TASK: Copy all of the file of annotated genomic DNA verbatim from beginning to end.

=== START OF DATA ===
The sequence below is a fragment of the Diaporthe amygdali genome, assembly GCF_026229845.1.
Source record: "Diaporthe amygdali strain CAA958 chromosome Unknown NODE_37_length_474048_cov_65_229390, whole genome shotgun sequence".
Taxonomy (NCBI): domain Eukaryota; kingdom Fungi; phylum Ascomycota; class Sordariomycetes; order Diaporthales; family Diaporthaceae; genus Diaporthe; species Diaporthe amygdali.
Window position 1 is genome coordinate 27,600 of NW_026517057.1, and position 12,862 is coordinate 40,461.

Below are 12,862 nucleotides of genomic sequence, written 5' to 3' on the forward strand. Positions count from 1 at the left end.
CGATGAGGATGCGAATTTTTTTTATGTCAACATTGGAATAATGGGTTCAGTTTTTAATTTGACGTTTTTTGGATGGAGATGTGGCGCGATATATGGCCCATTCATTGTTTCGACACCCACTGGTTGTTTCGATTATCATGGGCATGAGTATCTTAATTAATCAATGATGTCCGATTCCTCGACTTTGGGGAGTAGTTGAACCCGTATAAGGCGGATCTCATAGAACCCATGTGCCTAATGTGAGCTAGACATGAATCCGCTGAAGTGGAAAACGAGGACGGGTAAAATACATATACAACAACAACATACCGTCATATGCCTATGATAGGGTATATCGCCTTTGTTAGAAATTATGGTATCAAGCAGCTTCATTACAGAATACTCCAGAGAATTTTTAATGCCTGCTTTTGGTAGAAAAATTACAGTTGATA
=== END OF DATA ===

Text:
The sequence below is a fragment of the Diaporthe amygdali genome, assembly GCF_026229845.1.
Source record: "Diaporthe amygdali strain CAA958 chromosome Unknown NODE_37_length_474048_cov_65_229390, whole genome shotgun sequence".
Taxonomy (NCBI): domain Eukaryota; kingdom Fungi; phylum Ascomycota; class Sordariomycetes; order Diaporthales; family Diaporthaceae; genus Diaporthe; species Diaporthe amygdali.
Window position 1 is genome coordinate 27,600 of NW_026517057.1, and position 12,862 is coordinate 40,461.

Below are 12,862 nucleotides of genomic sequence, written 5' to 3' on the forward strand. Positions count from 1 at the left end.
CGATGAGGATGCGAATTTTTTTTATGTCAACATTGGAATAATGGGTTCAGTTTTTAATTTGACGTTTTTTGGATGGAGATGTGGCGCGATATATGGCCCATTCATTGTTTCGACACCCACTGGTTGTTTCGATTATCATGGGCATGAGTATCTTAATTAATCAATGATGTCCGATTCCTCGACTTTGGGGAGTAGTTGAACCCGTATAAGGCGGATCTCATAGAACCCATGTGCCTAATGTGAGCTAGACATGAATCCGCTGAAGTGGAAAACGAGGACGGGTAAAATACATATACAACAACAACATACCGTCATATGCCTATGATAGGGTATATCGCCTTTGTTAGAAATTATGGTATCAAGCAGCTTCATTACAGAATACTCCAGAGAATTTTTAATGCCTGCTTTTGGTAGAAAAATTACAGTTGATA